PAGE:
To Promote the General Welfare
Americans love to hate their government, and a long tradition of anti-government suspicion reaches back to debates among the founders of the nation. But the election of Barack Obama has created a backlash rivaled only by the anti-government hysteria that preceded the Civil War. Lost in all the Tea Party rage and rhetoric is this simple fact: the federal government plays a central role in making our society function, and it always has.
Edited by Steven Conn and written by some of America's leading scholars, the essays in To Promote the General Welfare explore the many ways government programs have improved the quality of life in America. The essays cover everything from education, communication, and transportation to arts and culture, housing, finance, and public health. They explore how and why government programs originated, how they have worked and changed--and been challenged--since their inception, and why many of them are important to preserve.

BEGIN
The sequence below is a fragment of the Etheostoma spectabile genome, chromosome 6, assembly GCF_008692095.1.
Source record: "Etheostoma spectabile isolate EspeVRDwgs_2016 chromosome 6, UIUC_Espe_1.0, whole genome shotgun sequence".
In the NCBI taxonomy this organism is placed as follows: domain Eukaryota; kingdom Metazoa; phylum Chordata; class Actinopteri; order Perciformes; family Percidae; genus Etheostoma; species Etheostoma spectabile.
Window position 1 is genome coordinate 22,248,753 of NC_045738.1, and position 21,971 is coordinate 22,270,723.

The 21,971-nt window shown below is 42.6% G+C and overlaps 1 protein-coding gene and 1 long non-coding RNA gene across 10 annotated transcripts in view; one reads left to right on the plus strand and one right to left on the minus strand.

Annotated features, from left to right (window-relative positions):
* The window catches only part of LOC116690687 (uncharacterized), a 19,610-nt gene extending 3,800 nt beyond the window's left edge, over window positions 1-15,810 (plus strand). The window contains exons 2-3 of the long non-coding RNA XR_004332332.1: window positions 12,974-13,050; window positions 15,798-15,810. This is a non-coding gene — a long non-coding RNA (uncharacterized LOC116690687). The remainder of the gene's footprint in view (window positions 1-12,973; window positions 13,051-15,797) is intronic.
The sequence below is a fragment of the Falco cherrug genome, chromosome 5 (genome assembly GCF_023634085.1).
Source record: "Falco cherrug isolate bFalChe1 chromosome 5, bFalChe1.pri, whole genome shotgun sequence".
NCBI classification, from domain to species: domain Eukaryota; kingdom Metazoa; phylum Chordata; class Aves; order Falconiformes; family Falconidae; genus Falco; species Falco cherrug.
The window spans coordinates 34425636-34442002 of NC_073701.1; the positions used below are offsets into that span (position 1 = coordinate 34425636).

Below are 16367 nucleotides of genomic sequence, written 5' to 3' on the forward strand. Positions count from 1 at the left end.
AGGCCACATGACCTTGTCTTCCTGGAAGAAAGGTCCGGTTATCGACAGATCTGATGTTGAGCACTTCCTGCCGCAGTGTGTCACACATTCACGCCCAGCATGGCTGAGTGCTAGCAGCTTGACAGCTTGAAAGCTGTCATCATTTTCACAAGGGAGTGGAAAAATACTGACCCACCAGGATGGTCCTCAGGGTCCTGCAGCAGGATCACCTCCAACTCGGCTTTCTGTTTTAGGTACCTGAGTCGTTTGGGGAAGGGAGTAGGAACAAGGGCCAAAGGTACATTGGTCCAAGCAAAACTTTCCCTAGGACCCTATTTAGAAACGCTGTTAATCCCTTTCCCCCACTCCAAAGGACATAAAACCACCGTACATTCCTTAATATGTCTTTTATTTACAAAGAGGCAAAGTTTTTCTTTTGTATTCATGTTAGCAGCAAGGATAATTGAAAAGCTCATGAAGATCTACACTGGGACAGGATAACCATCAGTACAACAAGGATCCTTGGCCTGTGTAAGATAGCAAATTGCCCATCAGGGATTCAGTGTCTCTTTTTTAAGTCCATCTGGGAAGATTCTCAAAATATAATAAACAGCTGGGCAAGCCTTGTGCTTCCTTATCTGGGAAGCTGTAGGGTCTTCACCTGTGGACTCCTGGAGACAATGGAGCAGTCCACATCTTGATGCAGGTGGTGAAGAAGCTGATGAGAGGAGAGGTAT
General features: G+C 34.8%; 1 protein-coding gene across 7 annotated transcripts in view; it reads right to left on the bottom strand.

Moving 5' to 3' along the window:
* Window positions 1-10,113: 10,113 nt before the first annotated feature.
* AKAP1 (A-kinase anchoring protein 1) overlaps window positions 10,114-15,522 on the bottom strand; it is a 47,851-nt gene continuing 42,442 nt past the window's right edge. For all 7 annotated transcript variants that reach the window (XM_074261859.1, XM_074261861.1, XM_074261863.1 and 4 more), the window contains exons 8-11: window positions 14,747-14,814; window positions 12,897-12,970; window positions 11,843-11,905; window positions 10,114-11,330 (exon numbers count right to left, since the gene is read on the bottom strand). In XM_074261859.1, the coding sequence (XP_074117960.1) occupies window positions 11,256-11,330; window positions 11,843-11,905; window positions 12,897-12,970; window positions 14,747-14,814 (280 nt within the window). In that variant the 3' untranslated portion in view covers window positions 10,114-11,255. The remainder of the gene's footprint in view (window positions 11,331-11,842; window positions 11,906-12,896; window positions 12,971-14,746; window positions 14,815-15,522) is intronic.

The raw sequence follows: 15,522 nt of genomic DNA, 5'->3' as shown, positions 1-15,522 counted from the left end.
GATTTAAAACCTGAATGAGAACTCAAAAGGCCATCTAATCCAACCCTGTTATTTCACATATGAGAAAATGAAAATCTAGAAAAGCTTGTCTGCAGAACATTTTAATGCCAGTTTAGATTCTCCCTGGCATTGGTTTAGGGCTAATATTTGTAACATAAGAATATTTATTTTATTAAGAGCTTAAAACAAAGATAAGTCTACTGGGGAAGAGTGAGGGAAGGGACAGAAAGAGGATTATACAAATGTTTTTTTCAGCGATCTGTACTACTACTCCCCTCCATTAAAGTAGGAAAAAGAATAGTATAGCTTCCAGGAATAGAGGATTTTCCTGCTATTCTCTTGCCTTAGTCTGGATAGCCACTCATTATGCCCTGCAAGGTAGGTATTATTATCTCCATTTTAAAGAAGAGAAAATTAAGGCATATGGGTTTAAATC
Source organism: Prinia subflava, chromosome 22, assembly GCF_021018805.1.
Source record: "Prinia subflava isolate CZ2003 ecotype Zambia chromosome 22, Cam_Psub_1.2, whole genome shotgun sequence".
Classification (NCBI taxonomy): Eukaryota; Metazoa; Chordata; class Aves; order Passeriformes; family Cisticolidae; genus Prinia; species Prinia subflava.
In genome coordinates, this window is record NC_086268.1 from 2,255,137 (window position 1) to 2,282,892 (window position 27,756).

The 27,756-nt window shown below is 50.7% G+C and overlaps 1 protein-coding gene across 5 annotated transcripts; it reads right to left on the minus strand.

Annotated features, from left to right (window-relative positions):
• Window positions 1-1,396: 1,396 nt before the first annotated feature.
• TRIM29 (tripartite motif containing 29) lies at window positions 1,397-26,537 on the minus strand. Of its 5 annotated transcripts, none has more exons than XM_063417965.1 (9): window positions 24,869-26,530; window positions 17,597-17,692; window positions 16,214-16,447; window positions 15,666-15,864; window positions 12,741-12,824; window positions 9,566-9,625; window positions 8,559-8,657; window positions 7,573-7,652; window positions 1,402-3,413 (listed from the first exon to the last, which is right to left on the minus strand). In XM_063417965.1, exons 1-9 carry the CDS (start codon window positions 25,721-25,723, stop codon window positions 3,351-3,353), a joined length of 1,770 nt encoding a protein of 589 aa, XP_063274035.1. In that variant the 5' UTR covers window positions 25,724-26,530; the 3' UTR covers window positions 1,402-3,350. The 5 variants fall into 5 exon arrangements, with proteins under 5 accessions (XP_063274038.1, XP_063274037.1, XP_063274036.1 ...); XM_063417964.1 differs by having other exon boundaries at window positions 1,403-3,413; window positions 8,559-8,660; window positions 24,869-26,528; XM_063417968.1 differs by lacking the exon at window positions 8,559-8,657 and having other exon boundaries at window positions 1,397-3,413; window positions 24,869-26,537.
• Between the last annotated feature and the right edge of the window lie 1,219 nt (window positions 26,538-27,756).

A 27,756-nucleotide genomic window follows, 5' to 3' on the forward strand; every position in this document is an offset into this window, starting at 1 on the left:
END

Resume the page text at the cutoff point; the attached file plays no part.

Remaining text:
The book shows how the WPA provided vital, in some cases career-saving, assistance to artists and writers like Jackson Pollock, Dorothea Lange, Richard Wright, John Cheever, and scores of others; how millions of students from diverse backgrounds have benefited and continue to benefit from the G.I. Bill, Fulbright scholarships, and federally insured student loans; and how the federal government created an Interstate highway system unparalleled in the world, linking the entire nation.
- Editor: Steven Conn
- Publisher: Oxford University Press (2012)
- Paperback, 234 pages, 5.5 x 8.23 inches